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Iterate

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Iterate

Postby Dr. Goodword » Sun Sep 29, 2013 10:45 pm

• iterate •


Pronunciation: it-êr-ayt • Hear it!

Part of Speech: Verb, transitive

Meaning: Repeat, say or do again.

Notes: The New York Times Magazine back in 2010 ran an article on how today's Good Word was all the rage in Silicon Valley. Iterate has a synonym, reiterate. This word should mean "to iterate again", but dictionaries do not distinguish them at all. Today's Good Word has a noun, iteration, and an adjective, iterative. The latter is used mostly in linguistics to refer to verb forms in some languages that indicate repeated action.

In Play: These days iterate is a synonym of reiterate: "Bunsen Berner iterated the same experiment that had exploded—with the same results." If you care to preserve the inherent difference between the two words, you might want to say to Berner, following his second accident: "I do not like iterating what I say, Bunsen: do not reiterate that experiment that exploded."

Word History: Today's Good Word started out as the past participle, iteratus "repeated", of the Latin verb iterare "to repeat". This verb was made from the adverb iterum "again", a word analyzable into i-terum, containing the Proto-Indo-European pronominal root i-. We find this root again in Latin item "also". When English borrowed this word, it, too, meant "also", but it usually preceded every article in a list of things, much as we would use also today. We can easily see how it was mistaken for "an article in a list", its approximate meaning today. (We shouldn't have to iterate the expression of our gratitude to Suzanne Russell for suggesting today's fascinatingly Good Word.)
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Re: Iterate

Postby MTC » Mon Sep 30, 2013 3:39 am

About "iterate," a word which has become a verbal fad in Silicon Valley, the Times article states, "This is exciting new terrain for a word that had been associated with little more than dull monotony."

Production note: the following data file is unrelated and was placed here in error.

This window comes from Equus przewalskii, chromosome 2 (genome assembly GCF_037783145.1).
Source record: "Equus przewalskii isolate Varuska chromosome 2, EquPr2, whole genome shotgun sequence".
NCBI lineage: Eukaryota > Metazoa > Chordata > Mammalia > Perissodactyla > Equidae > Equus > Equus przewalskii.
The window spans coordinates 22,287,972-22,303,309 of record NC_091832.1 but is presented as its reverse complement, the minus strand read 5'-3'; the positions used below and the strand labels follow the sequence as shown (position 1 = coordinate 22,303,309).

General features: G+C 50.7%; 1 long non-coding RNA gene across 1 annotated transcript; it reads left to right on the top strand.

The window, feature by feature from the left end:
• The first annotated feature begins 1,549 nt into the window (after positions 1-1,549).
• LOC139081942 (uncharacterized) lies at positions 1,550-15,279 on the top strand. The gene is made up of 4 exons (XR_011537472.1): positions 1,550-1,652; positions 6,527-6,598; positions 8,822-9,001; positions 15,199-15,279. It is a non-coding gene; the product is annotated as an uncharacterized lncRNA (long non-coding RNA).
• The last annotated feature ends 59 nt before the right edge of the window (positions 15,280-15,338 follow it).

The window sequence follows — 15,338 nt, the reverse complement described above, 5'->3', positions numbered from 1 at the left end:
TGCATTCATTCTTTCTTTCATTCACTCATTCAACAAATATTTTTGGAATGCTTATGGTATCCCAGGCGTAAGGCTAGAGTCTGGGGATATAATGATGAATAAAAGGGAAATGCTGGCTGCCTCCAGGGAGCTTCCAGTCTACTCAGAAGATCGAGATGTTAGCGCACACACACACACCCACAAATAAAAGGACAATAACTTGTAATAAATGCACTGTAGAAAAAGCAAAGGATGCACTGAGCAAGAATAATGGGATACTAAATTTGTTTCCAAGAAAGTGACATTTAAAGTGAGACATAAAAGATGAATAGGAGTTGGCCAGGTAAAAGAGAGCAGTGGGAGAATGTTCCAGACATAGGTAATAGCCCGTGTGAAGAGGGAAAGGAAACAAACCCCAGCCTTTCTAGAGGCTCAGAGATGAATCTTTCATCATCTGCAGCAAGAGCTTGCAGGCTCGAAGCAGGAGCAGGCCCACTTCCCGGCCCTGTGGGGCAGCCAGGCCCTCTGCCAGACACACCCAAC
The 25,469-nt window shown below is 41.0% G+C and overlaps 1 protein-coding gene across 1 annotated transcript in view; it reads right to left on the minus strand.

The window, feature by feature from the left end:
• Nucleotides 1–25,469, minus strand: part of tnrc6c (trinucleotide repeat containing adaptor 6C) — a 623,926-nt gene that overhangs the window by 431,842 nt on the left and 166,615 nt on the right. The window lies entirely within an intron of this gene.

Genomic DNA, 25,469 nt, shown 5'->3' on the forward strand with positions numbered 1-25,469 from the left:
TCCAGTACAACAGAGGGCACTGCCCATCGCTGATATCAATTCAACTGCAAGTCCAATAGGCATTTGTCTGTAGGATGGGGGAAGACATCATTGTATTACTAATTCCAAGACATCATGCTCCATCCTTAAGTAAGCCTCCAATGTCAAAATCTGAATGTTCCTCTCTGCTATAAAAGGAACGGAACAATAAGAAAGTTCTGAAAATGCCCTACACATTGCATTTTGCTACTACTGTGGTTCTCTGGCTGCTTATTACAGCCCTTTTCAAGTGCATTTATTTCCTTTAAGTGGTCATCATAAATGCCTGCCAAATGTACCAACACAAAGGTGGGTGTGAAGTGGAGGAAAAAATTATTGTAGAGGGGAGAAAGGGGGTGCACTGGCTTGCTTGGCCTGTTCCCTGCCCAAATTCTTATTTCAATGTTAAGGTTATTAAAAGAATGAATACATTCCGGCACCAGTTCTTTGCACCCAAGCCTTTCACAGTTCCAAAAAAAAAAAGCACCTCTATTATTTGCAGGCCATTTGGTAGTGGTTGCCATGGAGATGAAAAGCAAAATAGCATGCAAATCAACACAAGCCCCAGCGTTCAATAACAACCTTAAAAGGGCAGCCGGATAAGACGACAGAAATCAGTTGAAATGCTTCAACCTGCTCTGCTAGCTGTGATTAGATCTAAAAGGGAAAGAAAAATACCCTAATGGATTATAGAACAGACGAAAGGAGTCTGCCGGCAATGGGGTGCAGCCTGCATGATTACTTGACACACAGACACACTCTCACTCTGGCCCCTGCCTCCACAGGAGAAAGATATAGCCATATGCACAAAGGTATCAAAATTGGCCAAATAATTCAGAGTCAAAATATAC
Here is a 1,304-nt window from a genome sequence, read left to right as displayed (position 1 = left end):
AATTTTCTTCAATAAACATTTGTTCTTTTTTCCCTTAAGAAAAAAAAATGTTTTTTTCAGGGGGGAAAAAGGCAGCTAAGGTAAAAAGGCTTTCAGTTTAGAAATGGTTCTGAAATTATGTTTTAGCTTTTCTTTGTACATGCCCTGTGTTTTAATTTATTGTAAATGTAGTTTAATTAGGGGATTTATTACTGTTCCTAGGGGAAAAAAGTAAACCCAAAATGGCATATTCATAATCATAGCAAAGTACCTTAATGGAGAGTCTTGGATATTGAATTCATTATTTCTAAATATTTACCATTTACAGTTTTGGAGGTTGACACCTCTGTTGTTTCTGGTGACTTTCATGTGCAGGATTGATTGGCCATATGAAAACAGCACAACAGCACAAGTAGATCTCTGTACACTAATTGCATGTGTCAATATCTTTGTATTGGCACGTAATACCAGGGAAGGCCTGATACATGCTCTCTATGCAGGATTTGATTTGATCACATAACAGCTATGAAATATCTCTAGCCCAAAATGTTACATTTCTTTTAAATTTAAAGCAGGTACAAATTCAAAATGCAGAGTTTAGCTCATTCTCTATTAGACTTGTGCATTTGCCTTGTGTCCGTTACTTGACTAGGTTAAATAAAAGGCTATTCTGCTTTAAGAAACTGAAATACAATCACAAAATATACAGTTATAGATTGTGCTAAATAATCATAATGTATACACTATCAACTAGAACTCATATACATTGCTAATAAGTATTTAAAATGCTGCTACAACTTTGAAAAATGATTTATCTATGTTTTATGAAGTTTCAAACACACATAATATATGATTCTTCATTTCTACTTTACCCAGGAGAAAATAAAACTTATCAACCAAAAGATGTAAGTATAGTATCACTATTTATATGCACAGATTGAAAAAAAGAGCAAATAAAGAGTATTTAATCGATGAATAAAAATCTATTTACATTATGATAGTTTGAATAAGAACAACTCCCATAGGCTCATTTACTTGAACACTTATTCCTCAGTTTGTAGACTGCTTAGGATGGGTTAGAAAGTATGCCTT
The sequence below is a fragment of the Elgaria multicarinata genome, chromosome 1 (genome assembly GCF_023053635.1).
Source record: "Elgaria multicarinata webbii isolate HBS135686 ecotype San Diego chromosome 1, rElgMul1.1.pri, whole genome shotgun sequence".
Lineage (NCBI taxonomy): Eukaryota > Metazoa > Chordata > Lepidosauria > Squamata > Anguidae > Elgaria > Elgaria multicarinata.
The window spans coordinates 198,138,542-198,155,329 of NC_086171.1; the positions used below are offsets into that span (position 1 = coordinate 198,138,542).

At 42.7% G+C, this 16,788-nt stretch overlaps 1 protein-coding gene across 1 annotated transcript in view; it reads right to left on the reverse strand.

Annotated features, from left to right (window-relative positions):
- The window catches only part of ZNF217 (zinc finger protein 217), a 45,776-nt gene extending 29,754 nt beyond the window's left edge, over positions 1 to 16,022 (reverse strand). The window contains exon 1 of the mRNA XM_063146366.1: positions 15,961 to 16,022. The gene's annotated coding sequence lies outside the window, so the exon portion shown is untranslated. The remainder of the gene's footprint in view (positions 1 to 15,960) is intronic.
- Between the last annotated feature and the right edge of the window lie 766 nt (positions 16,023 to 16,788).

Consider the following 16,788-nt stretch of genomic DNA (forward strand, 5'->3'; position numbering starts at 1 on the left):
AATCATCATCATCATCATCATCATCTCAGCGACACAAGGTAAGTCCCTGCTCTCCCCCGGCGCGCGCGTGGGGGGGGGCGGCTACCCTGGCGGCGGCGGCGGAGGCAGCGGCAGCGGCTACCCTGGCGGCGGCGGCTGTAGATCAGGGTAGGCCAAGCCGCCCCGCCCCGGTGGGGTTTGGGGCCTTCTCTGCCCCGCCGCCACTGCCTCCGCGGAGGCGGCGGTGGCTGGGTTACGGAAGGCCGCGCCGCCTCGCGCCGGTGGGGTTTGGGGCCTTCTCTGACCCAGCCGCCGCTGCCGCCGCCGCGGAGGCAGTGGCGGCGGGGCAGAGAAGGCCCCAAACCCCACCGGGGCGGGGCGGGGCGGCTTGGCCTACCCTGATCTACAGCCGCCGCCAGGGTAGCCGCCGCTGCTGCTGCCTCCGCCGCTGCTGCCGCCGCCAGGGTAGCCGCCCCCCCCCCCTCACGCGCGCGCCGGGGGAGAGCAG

Ironically though, monotonous iteration of the same equation produces fractal designs of intricate and hypnotic beauty.
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Re: Iterate

Postby call_copse » Mon Sep 30, 2013 6:29 am

I'm not sure if it a particular Silicon Valley thing - I think it may have floated up from Computer Science where it means to repeat a sequence of computer instructions a specified number of times or until some other condition is met. Basically it means to run a loop. Perhaps because Silicon Valley types are familiar with programming it has gained currency.
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Re: Iterate

Postby Perry Lassiter » Mon Sep 30, 2013 1:05 pm

I distinguish slightly in the uses of iterate and re-interate. I tend to iterate a list, as in giving instructions. I reiterate what happened or relate my story or point the second time. Probably an incorrect usage of iterate, still...
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Re: Iterate

Postby Philip Hudson » Mon Sep 30, 2013 3:03 pm

I hope I am straight on iterate and reiterate now. I always understood the noun interation to be a single instance of a part of a computer program. Perhaps that is wrong. As a verb I was accustomed to saying, "Iterate this function seven times." In the earlier computer languages, interation was done with DO Loops and IF THEN ELSE decisions.
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Re: Iterate

Postby gwray » Mon Sep 30, 2013 3:50 pm